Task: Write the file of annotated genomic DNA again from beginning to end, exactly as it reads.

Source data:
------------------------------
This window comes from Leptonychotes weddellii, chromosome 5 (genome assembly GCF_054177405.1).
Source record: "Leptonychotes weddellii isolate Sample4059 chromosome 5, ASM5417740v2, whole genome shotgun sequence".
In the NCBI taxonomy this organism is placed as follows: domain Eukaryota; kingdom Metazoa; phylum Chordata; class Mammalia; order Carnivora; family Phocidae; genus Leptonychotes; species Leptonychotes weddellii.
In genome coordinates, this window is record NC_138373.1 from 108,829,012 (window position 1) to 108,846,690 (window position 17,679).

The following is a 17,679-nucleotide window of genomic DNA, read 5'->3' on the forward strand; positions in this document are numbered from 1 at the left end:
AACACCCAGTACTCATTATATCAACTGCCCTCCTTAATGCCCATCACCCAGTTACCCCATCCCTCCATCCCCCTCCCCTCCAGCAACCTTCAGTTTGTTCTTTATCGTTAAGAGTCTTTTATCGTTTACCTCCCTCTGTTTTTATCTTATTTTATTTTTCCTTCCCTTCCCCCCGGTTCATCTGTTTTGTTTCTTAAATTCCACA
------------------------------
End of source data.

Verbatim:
This window comes from Leptonychotes weddellii, chromosome 5 (genome assembly GCF_054177405.1).
Source record: "Leptonychotes weddellii isolate Sample4059 chromosome 5, ASM5417740v2, whole genome shotgun sequence".
In the NCBI taxonomy this organism is placed as follows: domain Eukaryota; kingdom Metazoa; phylum Chordata; class Mammalia; order Carnivora; family Phocidae; genus Leptonychotes; species Leptonychotes weddellii.
In genome coordinates, this window is record NC_138373.1 from 108,829,012 (window position 1) to 108,846,690 (window position 17,679).

The following is a 17,679-nucleotide window of genomic DNA, read 5'->3' on the forward strand; positions in this document are numbered from 1 at the left end:
AACACCCAGTACTCATTATATCAACTGCCCTCCTTAATGCCCATCACCCAGTTACCCCATCCCTCCATCCCCCTCCCCTCCAGCAACCTTCAGTTTGTTCTTTATCGTTAAGAGTCTTTTATCGTTTACCTCCCTCTGTTTTTATCTTATTTTATTTTTCCTTCCCTTCCCCCCGGTTCATCTGTTTTGTTTCTTAAATTCCACA